Health experts are experimenting to find out whether gargling and flushing the nose with salty water might be an easy remedy to help combat the coronavirus.
Previously, a University of Edinburgh team found that using saline solutions cut common colds significantly by two days or more. Scientists are now beginning to conduct fresh trials to see whether it does the same for COVID-19 and recruiting volunteers for the COVID-19 ELVIS, Edinburgh and Lothians Viral Intervention Research trial.
ELVIS recruited healthy subjects within two days of them being infected with a type of upper respiratory tract virus referred to as the common cold. The adults were divided into two groups with one group directed to gargle and rinse their nasal passages with a salt solution. The other group were asked to deal with the cold the way they would normally do.
Results from this test were published in 2019, which discovered that people had less worse coughs, congestion and colds lasted only for two days after gargling the saline solution. The participants were found to also less likely transmit the virus to other people or to resort to taking medications.
Scientists suggest that salt may be taken by the human body's cells to create hypochlorous acid, which is bleach commonly known to kill the disease. According to Professor Aziz Sheikh, director of the Usher Institute at Edinburgh University, the researchers are now proceeding to test their saltwater intervention in people with suspected or confirmed COVID-19.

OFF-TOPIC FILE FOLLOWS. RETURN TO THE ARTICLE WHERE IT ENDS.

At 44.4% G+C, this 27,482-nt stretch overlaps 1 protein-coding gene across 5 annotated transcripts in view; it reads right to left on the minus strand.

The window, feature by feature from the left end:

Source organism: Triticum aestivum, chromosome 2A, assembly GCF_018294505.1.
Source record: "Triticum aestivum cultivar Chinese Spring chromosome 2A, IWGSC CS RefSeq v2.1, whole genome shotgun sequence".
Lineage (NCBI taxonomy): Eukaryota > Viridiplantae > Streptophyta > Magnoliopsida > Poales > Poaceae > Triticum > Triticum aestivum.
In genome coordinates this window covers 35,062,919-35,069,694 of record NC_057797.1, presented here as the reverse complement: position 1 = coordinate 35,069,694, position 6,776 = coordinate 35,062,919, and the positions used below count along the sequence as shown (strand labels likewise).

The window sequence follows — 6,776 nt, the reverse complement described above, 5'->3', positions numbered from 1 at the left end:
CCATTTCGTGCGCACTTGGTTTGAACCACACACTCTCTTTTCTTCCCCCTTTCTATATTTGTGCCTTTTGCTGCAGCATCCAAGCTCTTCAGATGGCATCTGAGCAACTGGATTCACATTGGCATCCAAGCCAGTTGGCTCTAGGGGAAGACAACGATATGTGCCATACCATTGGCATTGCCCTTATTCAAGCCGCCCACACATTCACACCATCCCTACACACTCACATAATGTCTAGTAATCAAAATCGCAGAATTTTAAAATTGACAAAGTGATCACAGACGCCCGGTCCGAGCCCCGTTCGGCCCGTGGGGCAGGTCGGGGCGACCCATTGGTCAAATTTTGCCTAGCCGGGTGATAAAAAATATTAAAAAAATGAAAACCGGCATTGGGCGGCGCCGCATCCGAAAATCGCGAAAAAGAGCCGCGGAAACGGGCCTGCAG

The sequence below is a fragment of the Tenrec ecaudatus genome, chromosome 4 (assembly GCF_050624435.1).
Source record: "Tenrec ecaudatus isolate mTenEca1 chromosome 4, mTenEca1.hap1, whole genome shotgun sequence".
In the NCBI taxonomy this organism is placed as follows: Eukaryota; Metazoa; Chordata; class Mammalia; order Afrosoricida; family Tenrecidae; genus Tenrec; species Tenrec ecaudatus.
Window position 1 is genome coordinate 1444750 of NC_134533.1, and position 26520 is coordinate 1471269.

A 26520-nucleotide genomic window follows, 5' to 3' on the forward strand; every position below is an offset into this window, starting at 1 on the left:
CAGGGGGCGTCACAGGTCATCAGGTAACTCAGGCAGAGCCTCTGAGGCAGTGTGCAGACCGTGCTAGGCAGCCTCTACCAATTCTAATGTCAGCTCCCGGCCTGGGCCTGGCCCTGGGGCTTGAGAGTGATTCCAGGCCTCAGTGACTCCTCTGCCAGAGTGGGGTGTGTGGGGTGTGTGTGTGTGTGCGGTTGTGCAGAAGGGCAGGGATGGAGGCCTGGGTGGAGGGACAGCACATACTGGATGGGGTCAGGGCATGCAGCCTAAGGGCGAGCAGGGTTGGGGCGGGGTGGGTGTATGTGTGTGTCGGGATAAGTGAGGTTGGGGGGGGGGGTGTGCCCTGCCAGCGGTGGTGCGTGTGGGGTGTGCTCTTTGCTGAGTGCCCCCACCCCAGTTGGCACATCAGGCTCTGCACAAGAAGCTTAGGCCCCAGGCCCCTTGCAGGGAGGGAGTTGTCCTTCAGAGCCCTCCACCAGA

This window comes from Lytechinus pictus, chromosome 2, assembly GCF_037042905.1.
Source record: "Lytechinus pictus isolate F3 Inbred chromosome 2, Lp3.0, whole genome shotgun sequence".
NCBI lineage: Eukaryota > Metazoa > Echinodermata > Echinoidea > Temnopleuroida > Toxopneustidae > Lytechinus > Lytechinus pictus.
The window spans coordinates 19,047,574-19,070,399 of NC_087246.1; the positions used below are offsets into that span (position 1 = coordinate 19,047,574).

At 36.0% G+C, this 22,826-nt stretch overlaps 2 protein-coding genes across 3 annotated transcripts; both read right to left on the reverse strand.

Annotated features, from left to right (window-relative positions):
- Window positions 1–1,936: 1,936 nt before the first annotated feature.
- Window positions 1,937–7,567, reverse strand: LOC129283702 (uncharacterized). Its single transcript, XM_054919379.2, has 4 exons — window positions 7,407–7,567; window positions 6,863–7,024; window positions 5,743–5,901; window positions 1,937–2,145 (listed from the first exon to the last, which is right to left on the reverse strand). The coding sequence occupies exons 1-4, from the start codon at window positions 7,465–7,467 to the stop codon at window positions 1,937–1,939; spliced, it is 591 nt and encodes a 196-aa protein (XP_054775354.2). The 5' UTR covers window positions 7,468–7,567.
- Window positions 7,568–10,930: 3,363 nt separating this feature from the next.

"We hope it will prove to be a useful measure to reduce the impact and spread of the infection," Sheikh said, as quoted by Erika P of The Science Times.
Knowing how to treat the disease is still a grey area for many health experts, with people experiencing mild symptoms advised to maintain taking ibuprofen or paracetamol. Two antivirals have been given approval for the administration of NHS on very sick patients -- the steroid dexamethasone, and an anti-Ebola vaccine remdesivir - but none of the proved effective.
The Edinburgh researchers now want to confirm if the low-cost salt water alternative could help patients with mild infections and also keep them from getting more sick. The scientists want to test subjects as soon as they fall ill, only requesting those with exhibiting any of the main symptoms in the last 48 hours.
The trial is open to adults in Scotland who have shown symptoms of COVID-19 or have been found to have contracted the virus. All of them will be subjected to the salt water solution gargle test following the lockdown policies.